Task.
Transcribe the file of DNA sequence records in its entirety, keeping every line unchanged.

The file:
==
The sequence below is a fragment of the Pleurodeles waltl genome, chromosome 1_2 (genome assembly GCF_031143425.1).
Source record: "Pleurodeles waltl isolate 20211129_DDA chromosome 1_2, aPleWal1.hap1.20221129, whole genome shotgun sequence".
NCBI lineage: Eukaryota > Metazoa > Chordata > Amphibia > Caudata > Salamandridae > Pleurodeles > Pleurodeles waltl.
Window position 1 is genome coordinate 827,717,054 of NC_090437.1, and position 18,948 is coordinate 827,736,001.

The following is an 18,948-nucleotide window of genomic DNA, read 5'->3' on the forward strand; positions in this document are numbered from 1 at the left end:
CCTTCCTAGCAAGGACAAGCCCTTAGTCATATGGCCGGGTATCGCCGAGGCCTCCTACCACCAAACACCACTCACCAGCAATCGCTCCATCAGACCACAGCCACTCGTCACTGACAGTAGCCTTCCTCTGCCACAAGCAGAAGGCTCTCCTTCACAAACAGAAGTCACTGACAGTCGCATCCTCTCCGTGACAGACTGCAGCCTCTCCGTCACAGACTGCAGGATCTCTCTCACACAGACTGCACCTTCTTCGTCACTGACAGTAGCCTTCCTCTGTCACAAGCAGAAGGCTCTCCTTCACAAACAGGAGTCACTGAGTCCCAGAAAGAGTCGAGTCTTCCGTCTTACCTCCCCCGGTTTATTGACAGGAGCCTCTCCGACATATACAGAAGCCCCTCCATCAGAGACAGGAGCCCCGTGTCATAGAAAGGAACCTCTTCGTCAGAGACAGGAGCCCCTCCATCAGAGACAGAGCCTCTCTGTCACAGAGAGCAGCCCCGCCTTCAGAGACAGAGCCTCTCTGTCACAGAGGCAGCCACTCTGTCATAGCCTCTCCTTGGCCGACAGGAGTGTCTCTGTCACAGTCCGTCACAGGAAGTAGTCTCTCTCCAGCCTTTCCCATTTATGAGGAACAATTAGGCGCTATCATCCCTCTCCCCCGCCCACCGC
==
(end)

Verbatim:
The sequence below is a fragment of the Pleurodeles waltl genome, chromosome 1_2 (genome assembly GCF_031143425.1).
Source record: "Pleurodeles waltl isolate 20211129_DDA chromosome 1_2, aPleWal1.hap1.20221129, whole genome shotgun sequence".
NCBI lineage: Eukaryota > Metazoa > Chordata > Amphibia > Caudata > Salamandridae > Pleurodeles > Pleurodeles waltl.
Window position 1 is genome coordinate 827,717,054 of NC_090437.1, and position 18,948 is coordinate 827,736,001.

The following is an 18,948-nucleotide window of genomic DNA, read 5'->3' on the forward strand; positions in this document are numbered from 1 at the left end:
CCTTCCTAGCAAGGACAAGCCCTTAGTCATATGGCCGGGTATCGCCGAGGCCTCCTACCACCAAACACCACTCACCAGCAATCGCTCCATCAGACCACAGCCACTCGTCACTGACAGTAGCCTTCCTCTGCCACAAGCAGAAGGCTCTCCTTCACAAACAGAAGTCACTGACAGTCGCATCCTCTCCGTGACAGACTGCAGCCTCTCCGTCACAGACTGCAGGATCTCTCTCACACAGACTGCACCTTCTTCGTCACTGACAGTAGCCTTCCTCTGTCACAAGCAGAAGGCTCTCCTTCACAAACAGGAGTCACTGAGTCCCAGAAAGAGTCGAGTCTTCCGTCTTACCTCCCCCGGTTTATTGACAGGAGCCTCTCCGACATATACAGAAGCCCCTCCATCAGAGACAGGAGCCCCGTGTCATAGAAAGGAACCTCTTCGTCAGAGACAGGAGCCCCTCCATCAGAGACAGAGCCTCTCTGTCACAGAGAGCAGCCCCGCCTTCAGAGACAGAGCCTCTCTGTCACAGAGGCAGCCACTCTGTCATAGCCTCTCCTTGGCCGACAGGAGTGTCTCTGTCACAGTCCGTCACAGGAAGTAGTCTCTCTCCAGCCTTTCCCATTTATGAGGAACAATTAGGCGCTATCATCCCTCTCCCCCGCCCACCGC